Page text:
Trend Micro researchers recently found that hackers had gained entry to, and then modified code, in AOL’s advertising platform to mine Monero cryptocurrency. 500 other websites are also thought to be infected with the same CoinHive cryptocurrency mining script used on the AOL advertising platform. This includes MSN’s Japanese web portal, which was infected by a similar script with the same goal of mining Monero coins via the computing power of visitors to the news site.
In its posted analysis, Trend Micro said that the compromised ads were capable of creating a large number of web miners. The MSN website is the default page for Microsoft’s browser and the page that Outlook email users are redirected to on logging out from their account, so it gets a lot of secondary traffic.
As the researchers looked more deeply into what was happening, they found that hackers were running their campaign by hosting malicious content on unsecured AWS S3 buckets, which their administrators had apparently left open for public access.
In terms of the AOL and MSN website hacks, the Trend Micro researchers think that a sizeable number of users may have been impacted.
The security firm alerted the firms involved, and AOL moved quickly to remove the malicious script. Trend Micro advised website administrators to check for potential exploitation, and take action if necessary.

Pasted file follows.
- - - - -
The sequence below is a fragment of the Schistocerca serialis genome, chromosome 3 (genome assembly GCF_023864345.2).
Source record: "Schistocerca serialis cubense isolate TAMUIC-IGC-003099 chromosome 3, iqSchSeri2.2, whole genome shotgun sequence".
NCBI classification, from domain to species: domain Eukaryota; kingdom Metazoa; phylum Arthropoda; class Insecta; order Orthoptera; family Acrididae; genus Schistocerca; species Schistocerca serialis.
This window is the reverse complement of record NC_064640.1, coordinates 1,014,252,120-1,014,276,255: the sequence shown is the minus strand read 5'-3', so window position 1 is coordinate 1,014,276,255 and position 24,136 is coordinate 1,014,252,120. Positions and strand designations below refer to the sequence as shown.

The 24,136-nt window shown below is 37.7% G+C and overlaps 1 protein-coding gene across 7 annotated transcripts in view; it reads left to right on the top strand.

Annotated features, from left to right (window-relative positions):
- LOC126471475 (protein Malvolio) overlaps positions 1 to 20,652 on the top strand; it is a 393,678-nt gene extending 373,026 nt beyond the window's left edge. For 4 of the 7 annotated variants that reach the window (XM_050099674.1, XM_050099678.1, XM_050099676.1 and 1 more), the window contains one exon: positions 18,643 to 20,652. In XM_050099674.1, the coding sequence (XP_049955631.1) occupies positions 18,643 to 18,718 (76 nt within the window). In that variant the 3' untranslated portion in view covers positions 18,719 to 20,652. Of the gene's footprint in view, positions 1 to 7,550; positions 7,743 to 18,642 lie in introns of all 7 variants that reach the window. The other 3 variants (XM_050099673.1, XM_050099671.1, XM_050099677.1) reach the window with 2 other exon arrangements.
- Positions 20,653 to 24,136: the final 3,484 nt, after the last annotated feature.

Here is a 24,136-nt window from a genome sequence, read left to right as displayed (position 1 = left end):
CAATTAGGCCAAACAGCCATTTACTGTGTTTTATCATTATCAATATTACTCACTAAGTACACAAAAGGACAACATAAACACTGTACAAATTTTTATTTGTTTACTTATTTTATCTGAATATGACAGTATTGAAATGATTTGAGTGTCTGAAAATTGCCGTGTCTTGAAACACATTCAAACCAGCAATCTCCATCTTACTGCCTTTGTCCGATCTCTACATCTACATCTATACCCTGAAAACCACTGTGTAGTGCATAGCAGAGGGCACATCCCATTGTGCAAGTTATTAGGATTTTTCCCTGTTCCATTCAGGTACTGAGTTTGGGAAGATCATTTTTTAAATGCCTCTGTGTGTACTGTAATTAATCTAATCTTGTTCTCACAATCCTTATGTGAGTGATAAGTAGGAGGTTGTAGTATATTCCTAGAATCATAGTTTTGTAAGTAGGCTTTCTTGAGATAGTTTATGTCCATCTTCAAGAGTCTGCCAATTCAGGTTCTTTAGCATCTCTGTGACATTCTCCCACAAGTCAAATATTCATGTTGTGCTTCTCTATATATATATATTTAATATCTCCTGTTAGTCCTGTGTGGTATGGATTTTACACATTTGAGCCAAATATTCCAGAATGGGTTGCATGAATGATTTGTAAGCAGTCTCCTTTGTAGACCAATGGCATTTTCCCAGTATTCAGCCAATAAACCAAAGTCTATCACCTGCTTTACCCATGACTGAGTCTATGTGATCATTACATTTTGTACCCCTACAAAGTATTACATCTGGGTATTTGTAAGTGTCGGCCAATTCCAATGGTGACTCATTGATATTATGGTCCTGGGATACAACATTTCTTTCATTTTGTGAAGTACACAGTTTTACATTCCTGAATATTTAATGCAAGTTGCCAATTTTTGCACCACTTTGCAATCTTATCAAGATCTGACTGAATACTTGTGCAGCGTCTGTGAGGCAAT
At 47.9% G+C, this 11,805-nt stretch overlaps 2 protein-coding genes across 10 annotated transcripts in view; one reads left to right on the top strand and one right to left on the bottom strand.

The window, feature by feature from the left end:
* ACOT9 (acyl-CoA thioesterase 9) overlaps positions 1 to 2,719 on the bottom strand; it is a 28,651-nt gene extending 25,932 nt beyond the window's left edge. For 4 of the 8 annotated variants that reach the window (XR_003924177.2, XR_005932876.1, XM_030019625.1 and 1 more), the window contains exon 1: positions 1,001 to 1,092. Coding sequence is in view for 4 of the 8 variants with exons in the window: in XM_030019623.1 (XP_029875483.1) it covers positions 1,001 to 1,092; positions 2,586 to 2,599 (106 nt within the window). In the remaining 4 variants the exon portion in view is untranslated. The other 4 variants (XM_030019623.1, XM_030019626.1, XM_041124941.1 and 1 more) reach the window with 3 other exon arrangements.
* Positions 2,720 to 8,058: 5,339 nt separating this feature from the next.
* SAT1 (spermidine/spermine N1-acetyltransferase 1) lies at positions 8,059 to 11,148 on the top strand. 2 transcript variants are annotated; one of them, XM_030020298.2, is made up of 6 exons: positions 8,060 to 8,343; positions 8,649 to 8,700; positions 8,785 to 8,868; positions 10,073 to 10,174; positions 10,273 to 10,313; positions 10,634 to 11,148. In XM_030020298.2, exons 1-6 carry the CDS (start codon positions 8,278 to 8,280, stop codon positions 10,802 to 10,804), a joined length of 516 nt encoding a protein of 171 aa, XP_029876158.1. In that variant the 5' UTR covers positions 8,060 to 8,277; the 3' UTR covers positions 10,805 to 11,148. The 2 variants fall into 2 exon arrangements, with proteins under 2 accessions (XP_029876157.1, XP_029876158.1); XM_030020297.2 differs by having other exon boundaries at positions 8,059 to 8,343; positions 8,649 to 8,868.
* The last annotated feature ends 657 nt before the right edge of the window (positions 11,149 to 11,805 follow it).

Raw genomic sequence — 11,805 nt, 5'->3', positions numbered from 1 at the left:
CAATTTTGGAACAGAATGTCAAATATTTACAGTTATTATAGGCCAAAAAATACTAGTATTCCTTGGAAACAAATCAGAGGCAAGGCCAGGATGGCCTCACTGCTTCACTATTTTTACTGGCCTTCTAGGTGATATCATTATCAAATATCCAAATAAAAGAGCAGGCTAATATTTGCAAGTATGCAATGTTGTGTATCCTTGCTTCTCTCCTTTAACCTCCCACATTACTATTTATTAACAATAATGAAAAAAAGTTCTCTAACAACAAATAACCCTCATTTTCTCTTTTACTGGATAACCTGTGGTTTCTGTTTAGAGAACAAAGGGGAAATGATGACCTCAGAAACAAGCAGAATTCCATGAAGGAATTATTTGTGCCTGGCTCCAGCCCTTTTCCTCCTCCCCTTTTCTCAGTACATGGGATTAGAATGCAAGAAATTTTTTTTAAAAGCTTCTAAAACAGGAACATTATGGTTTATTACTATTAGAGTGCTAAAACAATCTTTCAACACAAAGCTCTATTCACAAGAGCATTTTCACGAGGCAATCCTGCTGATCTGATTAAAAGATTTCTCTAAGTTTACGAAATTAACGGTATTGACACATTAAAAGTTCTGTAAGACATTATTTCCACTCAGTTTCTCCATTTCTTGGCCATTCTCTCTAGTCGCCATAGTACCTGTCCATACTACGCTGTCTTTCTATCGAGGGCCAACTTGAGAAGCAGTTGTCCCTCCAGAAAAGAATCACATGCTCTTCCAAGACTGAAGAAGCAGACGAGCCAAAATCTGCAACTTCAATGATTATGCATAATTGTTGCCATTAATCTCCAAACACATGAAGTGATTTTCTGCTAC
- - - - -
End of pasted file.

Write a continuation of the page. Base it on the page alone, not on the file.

“Organizations should secure and always properly configure their servers to prevent these types of threats. To further protect themselves, they should choose the right cloud security solution based on their specific needs,” concluded Trend Micro.
There are several ways to block cryptocurrency mining from taking place in your browser and stealing CPU power, including minerBlock and No Coin extensions in the Chrome web store. Both extensions are open source, and freely available for the public to use. Alternatively, the Opera browser (in both Android and iOS, on desktop and mobile) prevents websites from hijacking your browser to mine for cryptocurrency.